Posted by: Staff | 03.29.2010

Vancouver in Review

WILLY TUCKER ’10

Many said that it would be impossible for Vancouver to live up to the absurdly high standard set by Beijing in 2008. In some ways, those people were right. On the organizational side, there was no way these Winter Games were going to out-do the military precision and mind-boggling numbers displayed two summers ago. The opening ceremonies were, for lack of a better word, cute, and the quality of the facilities was occasionally under question (largely due to uncooperative weather).

The athletes, too, did not reach the same stratospheric heights we saw in 2008. There was a distinct lack of individual superstars, and some of the biggest accomplishments, like Apolo Ohno’s record-breaking eight overall medals, pale in comparison to those from Beijing. In fact, Michael Phelps won as many gold medals in one Games as Ohno, the most decorated U.S. Winter Olympian ever, won (gold, silver, or bronze)….period. So it might seem, just on the surface, that the 2010 Winter Olympics were a disappointment.

However, that’s only one side of the story. If you look past the numbers, the poor weather, and the lack of grandeur you’ll find an event that had a lot of heart, great competition, and was memorable for all the right reasons. Unfortunately the Winter Games opened under a veil of sadness. Nodar Kumaritashvili, a Georgian luger, died in a tragic training accident on the day the Games were set to open. Through this darkness shone a powerful light of support, in the form of a touching tribute at the opening ceremonies. The Georgian delegation received an extended ovation upon entering the arena, and a moment of silence was observed in memory of the fallen athlete. This sense of community support rang true throughout the two weeks of competition, and showed that these Games were about more than medals.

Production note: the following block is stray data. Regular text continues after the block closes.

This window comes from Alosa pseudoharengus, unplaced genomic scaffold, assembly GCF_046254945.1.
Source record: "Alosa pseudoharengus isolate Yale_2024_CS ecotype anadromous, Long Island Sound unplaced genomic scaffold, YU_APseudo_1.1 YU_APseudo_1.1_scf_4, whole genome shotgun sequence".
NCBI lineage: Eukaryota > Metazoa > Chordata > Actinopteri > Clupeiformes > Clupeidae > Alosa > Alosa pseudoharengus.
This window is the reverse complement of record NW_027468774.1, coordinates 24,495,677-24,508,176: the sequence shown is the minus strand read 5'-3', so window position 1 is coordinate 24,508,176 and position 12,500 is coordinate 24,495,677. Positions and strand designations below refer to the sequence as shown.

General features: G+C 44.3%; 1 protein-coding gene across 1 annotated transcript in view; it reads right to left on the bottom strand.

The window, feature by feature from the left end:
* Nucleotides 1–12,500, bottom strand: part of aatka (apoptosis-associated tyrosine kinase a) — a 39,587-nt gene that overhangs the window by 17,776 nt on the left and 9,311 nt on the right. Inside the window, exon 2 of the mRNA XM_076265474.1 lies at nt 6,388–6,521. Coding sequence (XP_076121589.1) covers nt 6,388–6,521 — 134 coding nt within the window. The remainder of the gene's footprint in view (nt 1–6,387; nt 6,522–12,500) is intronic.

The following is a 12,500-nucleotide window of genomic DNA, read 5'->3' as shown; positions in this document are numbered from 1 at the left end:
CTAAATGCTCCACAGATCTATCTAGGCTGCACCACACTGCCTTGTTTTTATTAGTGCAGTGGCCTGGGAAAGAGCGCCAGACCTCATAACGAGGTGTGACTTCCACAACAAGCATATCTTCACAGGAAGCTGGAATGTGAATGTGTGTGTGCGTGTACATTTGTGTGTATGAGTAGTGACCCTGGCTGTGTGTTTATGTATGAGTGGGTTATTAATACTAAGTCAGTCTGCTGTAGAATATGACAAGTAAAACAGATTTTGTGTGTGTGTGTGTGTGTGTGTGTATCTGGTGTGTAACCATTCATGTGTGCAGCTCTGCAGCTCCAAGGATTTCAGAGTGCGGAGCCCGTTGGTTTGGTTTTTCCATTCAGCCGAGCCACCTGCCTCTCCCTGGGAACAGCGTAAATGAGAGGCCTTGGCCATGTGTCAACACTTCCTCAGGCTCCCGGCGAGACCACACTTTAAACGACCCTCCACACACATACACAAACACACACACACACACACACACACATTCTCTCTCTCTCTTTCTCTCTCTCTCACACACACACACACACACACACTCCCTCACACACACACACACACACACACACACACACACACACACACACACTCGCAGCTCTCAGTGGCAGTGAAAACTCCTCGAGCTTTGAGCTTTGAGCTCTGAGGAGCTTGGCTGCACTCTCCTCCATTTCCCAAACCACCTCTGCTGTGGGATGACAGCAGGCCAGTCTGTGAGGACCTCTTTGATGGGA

Another touching story found in Vancouver was that of Joannie Rochette. Two days before the figure skater was set to compete her mother, Therese, passed away. It seemed doubtful that she would be able to perform under such terrible circumstances, but Rochette prevailed, skating two strong performances and earning a bronze medal. Just seconds after completing her short program Rochette broke down into tears, likely both of joy and sadness. Even Olympic figure skating commentator Scott Hamilton found it hard to control his emotions, audibly choking up on air.

Figure Skating as a whole may have been the strongest discipline of these Games. We watched a Canadian ice dancing pair, Scott Moir and Tessa Virtue, take gold in their sport, a first for North America. Women’s Figure Skating produced not only the moving story of Rochette but also a record breaking score of 228.56 for South Korean champion Yu-Na Kim.

The most exciting of all was Men’s Figure Skating, with strong programs by many of the top competitors. Johnny Weir, long considered a bit of a joke, skated a powerful (some would say underscored) program. Daisuke Takahashi won bronze, the first man to ever medal in figure skating for Japan. It was the competition for gold, however, that will be remembered. Evan Lysacek, an American, and Yevgeny Plushenko, a Russian, clashed, pitting technical perfection against overpowering jumps and spins. Lysacek ended up on top, defeating the bitter Russian by 1.3 points (out of over 250).

Other sports produced excitement as well. Steve Holcomb, plagued for years by a degenerative eye condition, led the U.S. bobsled “Night Train” to gold. Shaun White turned in a Usain Bolt-esque performance in snowboarding halfpipe. With the gold already guaranteed by his stunning first run, White decided to go for broke on his second run, giving his newest trick, the Double McTwist 1260 (Two flips, three and a half spins), its Olympic debut. This effort gave him the all-time highest score awarded in halfpipe, and proved that Shaun White boards in his own reality. Everyone else is just on borrowed snow.

Even though the 2010 Vancouver Winter Games lacked the spectacle and scale of the Beijing Summer Games, they delivered a more interesting experience overall.

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